Women are more likely to suffer from post-natal depression during coronavirus pandemic, new research suggests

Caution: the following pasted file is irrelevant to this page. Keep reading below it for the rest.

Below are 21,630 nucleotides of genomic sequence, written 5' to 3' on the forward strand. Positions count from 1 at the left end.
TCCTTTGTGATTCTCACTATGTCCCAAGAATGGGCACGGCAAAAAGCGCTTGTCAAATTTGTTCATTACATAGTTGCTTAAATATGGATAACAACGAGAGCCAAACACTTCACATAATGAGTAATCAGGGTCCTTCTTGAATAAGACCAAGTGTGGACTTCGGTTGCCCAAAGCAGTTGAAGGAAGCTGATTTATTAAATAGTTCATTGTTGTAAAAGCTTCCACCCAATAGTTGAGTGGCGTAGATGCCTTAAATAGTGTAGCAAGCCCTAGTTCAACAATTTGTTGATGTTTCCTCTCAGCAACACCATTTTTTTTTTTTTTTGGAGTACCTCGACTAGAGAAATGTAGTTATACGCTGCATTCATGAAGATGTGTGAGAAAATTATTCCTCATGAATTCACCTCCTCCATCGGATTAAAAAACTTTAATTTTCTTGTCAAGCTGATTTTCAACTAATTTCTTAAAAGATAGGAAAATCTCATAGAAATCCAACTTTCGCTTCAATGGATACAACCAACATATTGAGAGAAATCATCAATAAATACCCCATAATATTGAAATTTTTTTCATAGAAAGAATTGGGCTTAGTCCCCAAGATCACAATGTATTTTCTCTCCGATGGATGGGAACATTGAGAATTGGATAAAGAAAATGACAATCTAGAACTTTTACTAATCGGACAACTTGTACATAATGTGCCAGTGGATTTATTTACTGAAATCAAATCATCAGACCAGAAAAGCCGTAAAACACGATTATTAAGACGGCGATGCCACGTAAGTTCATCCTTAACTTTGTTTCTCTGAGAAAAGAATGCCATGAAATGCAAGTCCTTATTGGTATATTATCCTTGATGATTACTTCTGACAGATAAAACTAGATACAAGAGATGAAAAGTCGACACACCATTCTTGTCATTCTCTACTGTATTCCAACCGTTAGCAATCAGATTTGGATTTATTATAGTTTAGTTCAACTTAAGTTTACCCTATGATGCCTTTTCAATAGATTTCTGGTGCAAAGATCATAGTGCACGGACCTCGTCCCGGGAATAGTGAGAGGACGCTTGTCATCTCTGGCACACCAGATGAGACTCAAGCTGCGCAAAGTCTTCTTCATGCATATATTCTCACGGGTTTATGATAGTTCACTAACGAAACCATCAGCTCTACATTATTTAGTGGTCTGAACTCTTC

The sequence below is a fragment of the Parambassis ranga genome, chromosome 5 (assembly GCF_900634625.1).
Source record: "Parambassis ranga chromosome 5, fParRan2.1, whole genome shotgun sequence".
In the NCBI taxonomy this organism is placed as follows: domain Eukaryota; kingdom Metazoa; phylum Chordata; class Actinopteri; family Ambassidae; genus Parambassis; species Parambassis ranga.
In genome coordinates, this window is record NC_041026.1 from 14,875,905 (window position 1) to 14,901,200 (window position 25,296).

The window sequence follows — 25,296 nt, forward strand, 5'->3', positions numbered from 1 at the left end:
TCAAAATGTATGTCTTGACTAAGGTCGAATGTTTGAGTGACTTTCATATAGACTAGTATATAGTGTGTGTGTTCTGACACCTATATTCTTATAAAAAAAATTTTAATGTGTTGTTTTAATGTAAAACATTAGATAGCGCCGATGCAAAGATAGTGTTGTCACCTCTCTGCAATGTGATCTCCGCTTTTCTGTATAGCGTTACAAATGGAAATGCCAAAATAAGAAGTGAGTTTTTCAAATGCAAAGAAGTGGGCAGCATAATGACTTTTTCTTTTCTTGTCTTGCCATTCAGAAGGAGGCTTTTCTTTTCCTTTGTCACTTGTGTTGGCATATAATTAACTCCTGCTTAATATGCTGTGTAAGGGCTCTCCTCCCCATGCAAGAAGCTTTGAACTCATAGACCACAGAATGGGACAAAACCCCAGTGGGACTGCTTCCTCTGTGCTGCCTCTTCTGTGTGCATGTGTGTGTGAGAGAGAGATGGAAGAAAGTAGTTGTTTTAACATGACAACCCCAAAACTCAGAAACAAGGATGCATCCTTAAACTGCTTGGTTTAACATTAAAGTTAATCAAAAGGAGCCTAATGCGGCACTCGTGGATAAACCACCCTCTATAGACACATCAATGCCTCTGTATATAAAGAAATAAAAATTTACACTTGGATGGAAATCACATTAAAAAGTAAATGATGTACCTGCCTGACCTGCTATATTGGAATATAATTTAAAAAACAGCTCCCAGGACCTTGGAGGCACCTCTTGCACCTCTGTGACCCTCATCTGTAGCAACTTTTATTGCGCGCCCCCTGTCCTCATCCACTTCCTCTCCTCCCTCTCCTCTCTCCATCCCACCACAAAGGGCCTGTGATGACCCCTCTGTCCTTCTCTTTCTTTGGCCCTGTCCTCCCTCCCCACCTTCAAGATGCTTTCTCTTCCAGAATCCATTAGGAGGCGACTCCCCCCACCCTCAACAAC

But a study, published in the journal Frontiers in Global Women's Health, found that the coronavirus pandemic has exacerbated those struggles. “Sleep deprivation, due to not having a break through the night or the day, physically and practical help and also socialising and meeting other parents to share experiences. PANDAS says symptoms of PND can include but are not exhaustive of:  Struggling to bond with baby  Feelings of worthlessness and lack of self esteem Persistent feelings of anxiety and very low mood Wanting to self isolate and not socialise  Excessive dark and frightening thoughts  Lack of appetite or over eating “We are so reliant on social media and its important to control what you are being put in front of,” explains Belasco. “Positive, motivational and comparison free social media sites would be advised to anyone who is experiencing perinatal mental illness as a risk to induce anxiety and depression.” For you and your baby. Belasco says it is important to ensure that you have a list of aims that you can tick off throughout the day, without putting too much pressure on yourself to ‘keep up’ or get everything done.  According to Powell it can really help to surround yourself by a reliable support network. “It’s so important that you arrange frequent discussions with peers and likeminded women who know exactly how you feel, even virtually, to keep in regular discussion.” Powell suggests new mums should try to stay connected with those they are closest with, such as the child’s grandparents and close friends. Opening up and talking to just one person who you feel safe and confident in being heard without judgment can raise spirits in the short and longer term,” adds Belasco.